Quality of work performed: My fillings in my teeth didn’t last and I came to find out that the crowns done in that practice, on my parents were not done very well either. They didn’t fit the teeth very well and this led to early failures and a lot of work that needed re-done.  What I want when I go to the dentist is the best that can be done as I really don’t want to be there in the first place and I want to be there to have it re-done even less. I do not want assembly line type, mediocre to poor technical quality work, that fails early.  That has driven the technical training and substantial investment that I have made in training in comprehensive care. I have taken courses in reconstructive and comprehensive care since the early 90’s.  I have trained at the Kois Center and am a Clinical Instructor there as I believe that it offered the most advanced post-doctoral curriculum available. I use Kois Center partner Dental Laboratories, as the fit and esthetics of the work that they produce is far above any that I have ever seen. I have equipment and training to take care of almost all procedures with-in the walls of my office.  But more than anything else I take the time to sit down and work at really trying to get it right. All of this is designed to provide the very best of care in all facets of what we do. It takes a lot more time and care and cost but again it is what I want when I go to a dentist.

So this is why our practice is designed the way it is. We are not a “discount practice”, as I know that I am not going to be able to be a comfortable patient in that type of dental facility where they don’t have time for personal attention and attention to technical excellence. I would be a comfortable patient in my practice and that has been our driving force since 1990.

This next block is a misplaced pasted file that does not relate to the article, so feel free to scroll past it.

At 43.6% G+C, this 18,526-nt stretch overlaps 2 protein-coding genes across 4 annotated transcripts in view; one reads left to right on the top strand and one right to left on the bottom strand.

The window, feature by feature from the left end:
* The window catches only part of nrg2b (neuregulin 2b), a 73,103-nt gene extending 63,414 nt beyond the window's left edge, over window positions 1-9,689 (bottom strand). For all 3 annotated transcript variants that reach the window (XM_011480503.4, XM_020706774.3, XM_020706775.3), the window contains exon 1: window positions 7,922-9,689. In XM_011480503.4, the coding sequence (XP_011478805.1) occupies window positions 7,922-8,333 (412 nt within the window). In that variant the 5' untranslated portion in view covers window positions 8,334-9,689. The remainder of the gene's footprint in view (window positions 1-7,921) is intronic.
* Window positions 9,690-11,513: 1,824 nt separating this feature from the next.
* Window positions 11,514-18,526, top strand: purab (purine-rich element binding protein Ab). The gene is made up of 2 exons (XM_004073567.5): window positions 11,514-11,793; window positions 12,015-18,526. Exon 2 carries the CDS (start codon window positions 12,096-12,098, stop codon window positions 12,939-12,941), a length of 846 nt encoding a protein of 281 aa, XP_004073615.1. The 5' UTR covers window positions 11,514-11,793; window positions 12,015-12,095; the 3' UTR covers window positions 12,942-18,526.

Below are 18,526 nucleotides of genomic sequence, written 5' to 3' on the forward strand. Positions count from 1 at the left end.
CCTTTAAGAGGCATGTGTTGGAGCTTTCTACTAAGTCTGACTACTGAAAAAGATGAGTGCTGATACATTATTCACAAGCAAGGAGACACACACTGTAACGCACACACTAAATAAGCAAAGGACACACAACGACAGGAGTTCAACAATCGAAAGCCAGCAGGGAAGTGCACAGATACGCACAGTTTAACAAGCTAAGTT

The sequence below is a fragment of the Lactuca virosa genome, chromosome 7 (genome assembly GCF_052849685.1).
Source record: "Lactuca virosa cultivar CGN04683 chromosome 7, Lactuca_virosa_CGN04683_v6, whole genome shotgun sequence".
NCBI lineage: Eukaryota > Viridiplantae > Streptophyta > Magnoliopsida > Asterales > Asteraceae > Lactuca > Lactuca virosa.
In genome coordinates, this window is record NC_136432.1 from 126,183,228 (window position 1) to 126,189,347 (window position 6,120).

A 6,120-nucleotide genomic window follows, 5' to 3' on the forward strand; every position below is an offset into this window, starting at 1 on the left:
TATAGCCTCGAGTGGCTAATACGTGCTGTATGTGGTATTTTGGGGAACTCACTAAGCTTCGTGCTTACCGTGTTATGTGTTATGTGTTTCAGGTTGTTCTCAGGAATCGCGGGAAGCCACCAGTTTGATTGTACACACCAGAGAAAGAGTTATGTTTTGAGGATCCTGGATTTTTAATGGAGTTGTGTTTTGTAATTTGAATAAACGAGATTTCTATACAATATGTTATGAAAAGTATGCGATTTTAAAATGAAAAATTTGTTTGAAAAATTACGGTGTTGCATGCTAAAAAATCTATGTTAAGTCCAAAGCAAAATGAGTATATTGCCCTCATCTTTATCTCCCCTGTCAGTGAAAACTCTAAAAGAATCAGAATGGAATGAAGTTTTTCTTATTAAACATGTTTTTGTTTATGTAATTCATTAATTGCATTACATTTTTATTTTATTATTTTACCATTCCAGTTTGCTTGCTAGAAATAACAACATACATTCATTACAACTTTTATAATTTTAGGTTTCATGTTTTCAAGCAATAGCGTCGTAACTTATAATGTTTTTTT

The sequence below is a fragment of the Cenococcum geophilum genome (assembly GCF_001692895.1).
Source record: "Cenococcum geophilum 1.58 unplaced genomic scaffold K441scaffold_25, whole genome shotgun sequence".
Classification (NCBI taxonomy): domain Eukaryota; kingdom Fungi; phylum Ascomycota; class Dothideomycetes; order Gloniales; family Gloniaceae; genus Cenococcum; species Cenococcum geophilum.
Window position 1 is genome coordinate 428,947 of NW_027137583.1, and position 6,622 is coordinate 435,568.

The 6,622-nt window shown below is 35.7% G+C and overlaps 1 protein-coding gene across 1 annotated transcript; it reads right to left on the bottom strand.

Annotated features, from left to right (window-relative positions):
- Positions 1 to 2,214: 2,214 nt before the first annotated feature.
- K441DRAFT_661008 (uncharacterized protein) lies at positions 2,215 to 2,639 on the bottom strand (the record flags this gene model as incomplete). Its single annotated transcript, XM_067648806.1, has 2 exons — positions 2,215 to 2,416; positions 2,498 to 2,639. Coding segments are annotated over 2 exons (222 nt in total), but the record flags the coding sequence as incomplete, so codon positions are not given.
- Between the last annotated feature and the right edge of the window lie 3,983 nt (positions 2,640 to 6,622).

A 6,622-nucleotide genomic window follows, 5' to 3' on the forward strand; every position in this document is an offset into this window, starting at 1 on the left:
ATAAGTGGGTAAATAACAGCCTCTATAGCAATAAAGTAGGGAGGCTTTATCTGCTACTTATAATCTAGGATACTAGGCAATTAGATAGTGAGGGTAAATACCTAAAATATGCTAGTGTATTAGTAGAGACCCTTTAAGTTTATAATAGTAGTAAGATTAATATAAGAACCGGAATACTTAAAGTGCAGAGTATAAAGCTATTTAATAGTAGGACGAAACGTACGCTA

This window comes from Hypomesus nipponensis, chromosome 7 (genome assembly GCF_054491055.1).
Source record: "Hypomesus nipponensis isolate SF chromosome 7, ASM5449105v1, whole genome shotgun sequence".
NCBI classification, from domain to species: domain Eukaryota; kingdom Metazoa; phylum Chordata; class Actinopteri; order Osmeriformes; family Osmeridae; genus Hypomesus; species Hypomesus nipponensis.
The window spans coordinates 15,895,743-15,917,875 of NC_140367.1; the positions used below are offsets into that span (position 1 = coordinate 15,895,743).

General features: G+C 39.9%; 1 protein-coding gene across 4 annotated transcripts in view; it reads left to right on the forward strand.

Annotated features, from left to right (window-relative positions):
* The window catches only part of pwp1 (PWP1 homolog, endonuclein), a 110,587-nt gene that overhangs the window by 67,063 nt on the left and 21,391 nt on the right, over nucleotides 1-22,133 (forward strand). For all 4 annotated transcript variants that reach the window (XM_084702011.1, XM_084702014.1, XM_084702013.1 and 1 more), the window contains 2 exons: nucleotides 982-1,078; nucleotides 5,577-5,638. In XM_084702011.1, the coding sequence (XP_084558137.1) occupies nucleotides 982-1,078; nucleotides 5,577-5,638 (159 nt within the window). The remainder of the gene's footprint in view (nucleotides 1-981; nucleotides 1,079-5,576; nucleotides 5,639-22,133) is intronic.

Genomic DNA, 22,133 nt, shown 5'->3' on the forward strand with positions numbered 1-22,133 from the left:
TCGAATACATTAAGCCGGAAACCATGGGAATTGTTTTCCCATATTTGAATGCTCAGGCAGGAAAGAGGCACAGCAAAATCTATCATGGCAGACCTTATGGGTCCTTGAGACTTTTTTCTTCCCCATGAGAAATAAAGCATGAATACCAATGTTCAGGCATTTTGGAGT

Cavities: Myths and Hopes

The Caries Infection

Cavities are holes or soft spots that form in teeth as a result of the caries disease. Caries is an infection with the type of bacteria that can cause these holes in teeth. An infection is 1) an abnormal amount of bacteria, 2) bacteria that are living in an abnormal place, or 3) both. The caries disease is an abnormal amount of the type of mouth bacteria that like to make and live in acid. It is located in the thin biofilm on your teeth. Most types of bacteria living in the mouth are not acid loving and do not contribute to making cavities.

Contracting caries most often results from a variety of things happening simultaneously. First, you need to get the kind of germs that cause cavities (cariogenic) introduced into your mouth. They are often transmitted through common interactions like kissing and the sharing of foods and utensils. Then, conditions have to be right for those bacteria to settle and replace some of the non-cavity causing bacteria living in the biofilm on your teeth. Those conditions are made more favorable for the caries-type bacteria by having a diet that is high in the frequency of acidic foods. Also, a diet that frequently consists of sugar-containing foods allows the biofilm bacteria to make acid for about 30 minutes after each and every sugar exposure. These things create a favorable environment that allows the caries bacteria to multiply to a harmful level and become the infection.